Escalating commitment in the death zone: new insights from the 1996 Mount Everest disaster
2011 (English)In: International Journal of Project Management, ISSN 0263-7863, Vol. 29, no 8, 971-985 p.Article in journal (Refereed) Published
The procession of people and organisations that pour resources into evidently failing causes is surprising and seemingly never-ending. This phenomenon, which is called “escalating commitment” (Staw, 1976), refers to situations in which people are incapable of turning future disasters into sound current decisions. The purpose of this paper is to use the, in project management literature (Kloppenborg and Opfer, 2002), non-traditional case of the 1996 Mt Everest disaster to explain and analyse escalating commitment determinants and processes. Not only does the paper identify and add a determinant to escalation but it also treats determinants and processes in a novel and intertwined fashion. The conceptual developments and findings suggest that escalating commitment strives on conditions that are inherent to any project, which consequently project managers should be aware of. Based on the results project failures could be better explained and understood by examining several explanatory levels simultaneously.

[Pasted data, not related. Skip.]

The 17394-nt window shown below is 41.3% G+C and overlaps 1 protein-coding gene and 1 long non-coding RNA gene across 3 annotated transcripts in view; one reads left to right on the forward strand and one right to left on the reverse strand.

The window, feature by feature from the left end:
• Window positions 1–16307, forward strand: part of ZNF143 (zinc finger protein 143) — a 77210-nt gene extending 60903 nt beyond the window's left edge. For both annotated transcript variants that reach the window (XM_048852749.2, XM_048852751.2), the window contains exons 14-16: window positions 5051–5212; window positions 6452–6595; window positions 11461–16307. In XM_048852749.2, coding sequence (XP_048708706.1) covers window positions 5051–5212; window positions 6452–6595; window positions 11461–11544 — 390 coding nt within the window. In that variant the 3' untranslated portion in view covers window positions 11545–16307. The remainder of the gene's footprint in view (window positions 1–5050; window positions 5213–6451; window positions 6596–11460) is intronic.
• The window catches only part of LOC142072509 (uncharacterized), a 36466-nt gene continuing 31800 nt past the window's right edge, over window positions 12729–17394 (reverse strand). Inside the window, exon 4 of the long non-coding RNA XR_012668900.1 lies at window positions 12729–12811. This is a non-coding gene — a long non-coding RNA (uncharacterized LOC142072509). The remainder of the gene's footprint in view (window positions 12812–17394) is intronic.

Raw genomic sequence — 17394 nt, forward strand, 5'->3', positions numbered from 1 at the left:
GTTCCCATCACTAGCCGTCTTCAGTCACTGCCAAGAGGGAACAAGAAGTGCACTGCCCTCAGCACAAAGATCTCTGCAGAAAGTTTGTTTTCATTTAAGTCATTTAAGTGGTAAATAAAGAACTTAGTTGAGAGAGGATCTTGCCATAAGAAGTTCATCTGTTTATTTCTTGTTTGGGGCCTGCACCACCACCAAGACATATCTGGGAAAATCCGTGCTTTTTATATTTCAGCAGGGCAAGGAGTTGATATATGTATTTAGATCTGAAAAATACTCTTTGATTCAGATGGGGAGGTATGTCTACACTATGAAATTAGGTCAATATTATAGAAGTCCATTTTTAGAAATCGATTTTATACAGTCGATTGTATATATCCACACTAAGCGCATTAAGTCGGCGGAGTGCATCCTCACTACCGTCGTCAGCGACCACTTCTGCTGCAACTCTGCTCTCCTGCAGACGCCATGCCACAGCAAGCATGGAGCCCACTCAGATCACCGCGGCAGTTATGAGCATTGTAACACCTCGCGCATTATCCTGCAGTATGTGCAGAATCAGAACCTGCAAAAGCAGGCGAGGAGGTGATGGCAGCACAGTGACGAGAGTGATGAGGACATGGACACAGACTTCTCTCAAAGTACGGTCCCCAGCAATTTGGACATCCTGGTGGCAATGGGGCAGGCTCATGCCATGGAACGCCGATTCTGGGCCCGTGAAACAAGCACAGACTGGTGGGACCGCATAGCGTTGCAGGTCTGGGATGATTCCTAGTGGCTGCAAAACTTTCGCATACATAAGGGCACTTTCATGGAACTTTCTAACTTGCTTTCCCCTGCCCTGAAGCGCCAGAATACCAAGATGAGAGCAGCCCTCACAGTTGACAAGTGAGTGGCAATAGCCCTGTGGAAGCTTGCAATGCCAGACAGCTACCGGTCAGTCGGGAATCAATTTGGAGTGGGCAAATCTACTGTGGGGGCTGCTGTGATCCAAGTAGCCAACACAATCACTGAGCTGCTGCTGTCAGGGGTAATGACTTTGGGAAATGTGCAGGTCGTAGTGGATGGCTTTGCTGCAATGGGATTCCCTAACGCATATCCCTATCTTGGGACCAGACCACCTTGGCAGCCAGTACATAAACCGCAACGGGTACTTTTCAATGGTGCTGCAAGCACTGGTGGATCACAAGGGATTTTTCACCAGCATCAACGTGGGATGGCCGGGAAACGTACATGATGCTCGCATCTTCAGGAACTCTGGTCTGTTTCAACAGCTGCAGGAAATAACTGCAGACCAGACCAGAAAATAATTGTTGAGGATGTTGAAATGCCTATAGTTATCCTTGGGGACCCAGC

Place, publisher, year, edition, pages
2011. Vol. 29, no 8, 971-985 p.
escalating commitment, temporary organizations, Mount everest, processes
IdentifiersURN: urn:nbn:se:umu:diva-47427DOI: 10.1016/j.ijproman.2011.01.013OAI: oai:DiVA.org:umu-47427DiVA: diva2:442261